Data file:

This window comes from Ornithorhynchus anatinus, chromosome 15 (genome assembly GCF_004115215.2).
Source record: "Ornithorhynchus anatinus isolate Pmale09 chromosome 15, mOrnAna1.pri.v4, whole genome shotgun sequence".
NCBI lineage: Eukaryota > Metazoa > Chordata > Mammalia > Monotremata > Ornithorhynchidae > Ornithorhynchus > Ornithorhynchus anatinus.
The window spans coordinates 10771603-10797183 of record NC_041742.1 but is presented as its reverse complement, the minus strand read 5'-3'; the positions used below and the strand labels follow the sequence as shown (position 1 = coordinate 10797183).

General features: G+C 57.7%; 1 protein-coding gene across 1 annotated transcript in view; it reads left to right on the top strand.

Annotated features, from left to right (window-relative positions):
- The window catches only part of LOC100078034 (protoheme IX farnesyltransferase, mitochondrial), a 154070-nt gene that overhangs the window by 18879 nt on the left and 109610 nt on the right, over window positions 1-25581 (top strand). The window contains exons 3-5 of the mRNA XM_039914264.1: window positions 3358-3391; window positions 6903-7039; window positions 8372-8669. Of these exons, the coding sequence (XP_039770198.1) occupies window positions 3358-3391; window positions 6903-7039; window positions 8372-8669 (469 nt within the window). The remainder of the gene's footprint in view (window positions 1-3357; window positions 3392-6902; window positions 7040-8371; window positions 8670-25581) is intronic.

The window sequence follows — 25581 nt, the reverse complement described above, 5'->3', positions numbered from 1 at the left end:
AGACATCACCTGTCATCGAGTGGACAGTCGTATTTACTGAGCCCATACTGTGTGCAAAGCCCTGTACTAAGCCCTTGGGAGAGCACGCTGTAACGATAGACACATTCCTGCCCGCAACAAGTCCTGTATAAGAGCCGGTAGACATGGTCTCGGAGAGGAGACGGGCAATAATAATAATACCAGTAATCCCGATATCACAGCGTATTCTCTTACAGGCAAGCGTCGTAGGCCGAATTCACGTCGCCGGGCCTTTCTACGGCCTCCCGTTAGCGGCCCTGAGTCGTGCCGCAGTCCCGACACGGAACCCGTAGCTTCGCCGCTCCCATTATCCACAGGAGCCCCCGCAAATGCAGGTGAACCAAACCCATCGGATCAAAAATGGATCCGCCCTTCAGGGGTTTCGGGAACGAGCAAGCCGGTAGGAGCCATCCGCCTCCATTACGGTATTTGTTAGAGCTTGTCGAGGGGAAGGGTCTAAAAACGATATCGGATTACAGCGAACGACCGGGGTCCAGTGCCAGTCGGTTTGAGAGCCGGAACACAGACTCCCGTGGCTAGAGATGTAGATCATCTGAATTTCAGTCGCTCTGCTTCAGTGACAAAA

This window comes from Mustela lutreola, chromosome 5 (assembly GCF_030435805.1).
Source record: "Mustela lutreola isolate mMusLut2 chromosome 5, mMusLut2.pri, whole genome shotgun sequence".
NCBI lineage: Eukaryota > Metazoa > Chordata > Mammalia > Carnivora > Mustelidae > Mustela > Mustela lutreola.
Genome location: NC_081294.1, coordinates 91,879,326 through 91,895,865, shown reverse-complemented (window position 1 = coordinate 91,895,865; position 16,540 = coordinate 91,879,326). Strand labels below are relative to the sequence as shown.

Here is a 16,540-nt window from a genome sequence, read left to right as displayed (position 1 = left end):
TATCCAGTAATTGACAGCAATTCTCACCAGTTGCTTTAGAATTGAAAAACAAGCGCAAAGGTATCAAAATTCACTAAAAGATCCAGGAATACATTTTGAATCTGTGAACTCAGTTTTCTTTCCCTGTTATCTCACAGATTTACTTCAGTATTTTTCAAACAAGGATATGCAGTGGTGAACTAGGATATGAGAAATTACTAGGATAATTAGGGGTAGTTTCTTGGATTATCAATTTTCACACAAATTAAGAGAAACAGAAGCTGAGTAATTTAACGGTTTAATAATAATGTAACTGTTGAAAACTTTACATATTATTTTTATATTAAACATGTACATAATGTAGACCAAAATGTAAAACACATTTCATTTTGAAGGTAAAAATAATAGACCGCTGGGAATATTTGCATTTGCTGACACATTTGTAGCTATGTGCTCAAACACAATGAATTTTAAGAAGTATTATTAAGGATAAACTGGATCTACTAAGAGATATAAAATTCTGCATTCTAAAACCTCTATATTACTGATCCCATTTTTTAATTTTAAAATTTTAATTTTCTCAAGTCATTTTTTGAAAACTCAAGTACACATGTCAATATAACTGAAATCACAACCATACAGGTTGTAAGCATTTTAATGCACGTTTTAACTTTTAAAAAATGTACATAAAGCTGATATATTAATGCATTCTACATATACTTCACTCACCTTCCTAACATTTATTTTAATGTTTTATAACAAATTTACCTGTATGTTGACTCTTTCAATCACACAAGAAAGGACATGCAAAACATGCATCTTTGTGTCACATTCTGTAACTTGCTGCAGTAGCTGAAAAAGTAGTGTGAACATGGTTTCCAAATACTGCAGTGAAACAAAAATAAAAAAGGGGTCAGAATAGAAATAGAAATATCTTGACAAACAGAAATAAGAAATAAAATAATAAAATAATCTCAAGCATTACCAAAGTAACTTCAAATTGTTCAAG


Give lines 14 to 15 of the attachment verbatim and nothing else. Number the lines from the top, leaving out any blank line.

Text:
Here is a 16,540-nt window from a genome sequence, read left to right as displayed (position 1 = left end):
TATCCAGTAATTGACAGCAATTCTCACCAGTTGCTTTAGAATTGAAAAACAAGCGCAAAGGTATCAAAATTCACTAAAAGATCCAGGAATACATTTTGAATCTGTGAACTCAGTTTTCTTTCCCTGTTATCTCACAGATTTACTTCAGTATTTTTCAAACAAGGATATGCAGTGGTGAACTAGGATATGAGAAATTACTAGGATAATTAGGGGTAGTTTCTTGGATTATCAATTTTCACACAAATTAAGAGAAACAGAAGCTGAGTAATTTAACGGTTTAATAATAATGTAACTGTTGAAAACTTTACATATTATTTTTATATTAAACATGTACATAATGTAGACCAAAATGTAAAACACATTTCATTTTGAAGGTAAAAATAATAGACCGCTGGGAATATTTGCATTTGCTGACACATTTGTAGCTATGTGCTCAAACACAATGAATTTTAAGAAGTATTATTAAGGATAAACTGGATCTACTAAGAGATATAAAATTCTGCATTCTAAAACCTCTATATTACTGATCCCATTTTTTAATTTTAAAATTTTAATTTTCTCAAGTCATTTTTTGAAAACTCAAGTACACATGTCAATATAACTGAAATCACAACCATACAGGTTGTAAGCATTTTAATGCACGTTTTAACTTTTAAAAAATGTACATAAAGCTGATATATTAATGCATTCTACATATACTTCACTCACCTTCCTAACATTTATTTTAATGTTTTATAACAAATTTACCTGTATGTTGACTCTTTCAATCACACAAGAAAGGACATGCAAAACATGCATCTTTGTGTCACATTCTGTAACTTGCTGCAGTAGCTGAAAAAGTAGTGTGAACATGGTTTCCAAATACTGCAGTGAAACAAAAATAAAAAAGGGGTCAGAATAGAAATAGAAATATCTTGACAAACAGAAATAAGAAATAAAATAATAAAATAATCTCAAGCATTACCAAAGTAACTTCAAATTGTTCAAG